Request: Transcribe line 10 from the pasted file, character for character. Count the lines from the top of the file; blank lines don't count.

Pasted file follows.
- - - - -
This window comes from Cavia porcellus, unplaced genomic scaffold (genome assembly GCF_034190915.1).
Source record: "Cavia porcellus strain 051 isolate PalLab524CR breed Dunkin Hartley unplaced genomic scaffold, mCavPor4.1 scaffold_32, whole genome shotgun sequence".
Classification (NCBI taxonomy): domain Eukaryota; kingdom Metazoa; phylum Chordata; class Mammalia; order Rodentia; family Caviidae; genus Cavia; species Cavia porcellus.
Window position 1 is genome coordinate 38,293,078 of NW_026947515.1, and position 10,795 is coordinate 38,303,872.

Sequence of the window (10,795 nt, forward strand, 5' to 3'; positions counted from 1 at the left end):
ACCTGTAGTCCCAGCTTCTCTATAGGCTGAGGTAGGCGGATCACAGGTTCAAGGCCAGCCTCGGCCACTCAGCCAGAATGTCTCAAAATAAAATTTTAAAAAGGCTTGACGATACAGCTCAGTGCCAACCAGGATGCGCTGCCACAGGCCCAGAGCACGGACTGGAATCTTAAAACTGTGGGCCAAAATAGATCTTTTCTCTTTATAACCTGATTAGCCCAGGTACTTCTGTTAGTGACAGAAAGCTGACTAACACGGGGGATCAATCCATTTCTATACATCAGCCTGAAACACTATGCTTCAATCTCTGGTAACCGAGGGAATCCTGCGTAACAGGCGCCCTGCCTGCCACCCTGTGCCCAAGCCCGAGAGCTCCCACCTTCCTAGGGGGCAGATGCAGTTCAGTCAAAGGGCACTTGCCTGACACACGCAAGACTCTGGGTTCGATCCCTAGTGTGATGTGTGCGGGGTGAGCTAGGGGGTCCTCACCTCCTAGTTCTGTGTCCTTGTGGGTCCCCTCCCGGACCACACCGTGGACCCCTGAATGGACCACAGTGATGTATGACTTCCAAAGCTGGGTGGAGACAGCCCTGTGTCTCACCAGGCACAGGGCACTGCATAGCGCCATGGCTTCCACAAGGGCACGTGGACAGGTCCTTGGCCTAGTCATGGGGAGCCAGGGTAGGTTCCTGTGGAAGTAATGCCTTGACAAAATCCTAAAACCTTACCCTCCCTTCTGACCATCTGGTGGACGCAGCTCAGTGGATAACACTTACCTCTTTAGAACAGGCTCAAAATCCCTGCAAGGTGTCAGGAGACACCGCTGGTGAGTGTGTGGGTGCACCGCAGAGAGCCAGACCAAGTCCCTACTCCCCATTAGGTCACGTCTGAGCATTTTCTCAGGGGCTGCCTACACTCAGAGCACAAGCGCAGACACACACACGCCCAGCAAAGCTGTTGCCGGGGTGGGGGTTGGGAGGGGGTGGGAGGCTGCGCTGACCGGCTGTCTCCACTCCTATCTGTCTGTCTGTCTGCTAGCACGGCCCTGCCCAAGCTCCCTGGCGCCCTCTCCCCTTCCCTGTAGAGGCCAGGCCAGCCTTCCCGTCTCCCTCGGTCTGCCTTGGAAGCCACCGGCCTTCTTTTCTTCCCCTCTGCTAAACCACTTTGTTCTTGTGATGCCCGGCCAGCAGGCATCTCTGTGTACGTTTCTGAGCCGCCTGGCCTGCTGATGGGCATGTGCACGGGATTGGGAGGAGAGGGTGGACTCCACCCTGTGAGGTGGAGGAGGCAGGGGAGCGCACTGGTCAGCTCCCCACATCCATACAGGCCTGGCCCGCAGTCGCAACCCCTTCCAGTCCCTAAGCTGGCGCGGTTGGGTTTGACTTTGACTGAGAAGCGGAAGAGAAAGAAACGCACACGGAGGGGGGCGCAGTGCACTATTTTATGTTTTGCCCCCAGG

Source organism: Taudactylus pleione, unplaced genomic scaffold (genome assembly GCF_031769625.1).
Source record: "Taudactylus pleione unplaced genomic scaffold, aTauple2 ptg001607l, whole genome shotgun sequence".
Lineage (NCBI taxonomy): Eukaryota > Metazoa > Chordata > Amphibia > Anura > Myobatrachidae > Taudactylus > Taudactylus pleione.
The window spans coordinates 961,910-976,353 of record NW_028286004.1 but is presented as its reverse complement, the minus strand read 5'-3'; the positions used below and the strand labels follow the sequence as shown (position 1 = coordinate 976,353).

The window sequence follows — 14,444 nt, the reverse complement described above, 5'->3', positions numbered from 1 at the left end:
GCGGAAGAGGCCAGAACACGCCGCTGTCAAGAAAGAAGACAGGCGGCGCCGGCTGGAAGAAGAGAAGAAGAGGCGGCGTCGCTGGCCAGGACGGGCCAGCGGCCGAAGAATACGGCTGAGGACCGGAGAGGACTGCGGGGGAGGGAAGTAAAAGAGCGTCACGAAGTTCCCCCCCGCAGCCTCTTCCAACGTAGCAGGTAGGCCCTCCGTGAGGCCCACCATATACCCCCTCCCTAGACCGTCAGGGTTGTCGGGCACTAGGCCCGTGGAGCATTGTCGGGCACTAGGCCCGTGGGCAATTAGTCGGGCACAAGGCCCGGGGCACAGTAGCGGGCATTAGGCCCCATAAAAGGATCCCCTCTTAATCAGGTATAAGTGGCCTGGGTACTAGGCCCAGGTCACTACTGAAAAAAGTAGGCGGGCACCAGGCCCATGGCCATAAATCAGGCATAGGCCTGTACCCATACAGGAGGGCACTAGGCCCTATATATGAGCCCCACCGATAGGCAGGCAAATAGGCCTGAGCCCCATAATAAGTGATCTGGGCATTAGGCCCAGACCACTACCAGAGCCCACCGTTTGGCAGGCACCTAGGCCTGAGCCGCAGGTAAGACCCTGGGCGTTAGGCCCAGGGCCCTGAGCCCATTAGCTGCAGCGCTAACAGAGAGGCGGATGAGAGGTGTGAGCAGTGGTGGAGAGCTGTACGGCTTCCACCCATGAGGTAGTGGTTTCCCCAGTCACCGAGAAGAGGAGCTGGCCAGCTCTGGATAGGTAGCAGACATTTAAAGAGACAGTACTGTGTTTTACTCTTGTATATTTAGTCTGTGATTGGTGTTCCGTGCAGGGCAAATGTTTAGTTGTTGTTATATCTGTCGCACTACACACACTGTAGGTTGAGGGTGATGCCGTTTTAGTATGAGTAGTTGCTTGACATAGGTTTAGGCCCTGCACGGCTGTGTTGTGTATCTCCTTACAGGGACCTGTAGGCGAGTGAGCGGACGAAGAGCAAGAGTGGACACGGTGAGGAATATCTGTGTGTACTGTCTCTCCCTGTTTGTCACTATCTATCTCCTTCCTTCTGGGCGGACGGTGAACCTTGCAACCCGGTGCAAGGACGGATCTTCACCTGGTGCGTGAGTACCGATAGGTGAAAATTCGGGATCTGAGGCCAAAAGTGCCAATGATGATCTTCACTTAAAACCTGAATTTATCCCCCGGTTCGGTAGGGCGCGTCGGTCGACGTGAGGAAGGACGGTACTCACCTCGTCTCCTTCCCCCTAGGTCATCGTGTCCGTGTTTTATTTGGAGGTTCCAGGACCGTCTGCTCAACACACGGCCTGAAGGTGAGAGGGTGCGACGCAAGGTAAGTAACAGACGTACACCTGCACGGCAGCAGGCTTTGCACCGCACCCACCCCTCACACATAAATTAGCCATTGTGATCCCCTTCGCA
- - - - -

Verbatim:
The window spans coordinates 961,910-976,353 of record NW_028286004.1 but is presented as its reverse complement, the minus strand read 5'-3'; the positions used below and the strand labels follow the sequence as shown (position 1 = coordinate 976,353).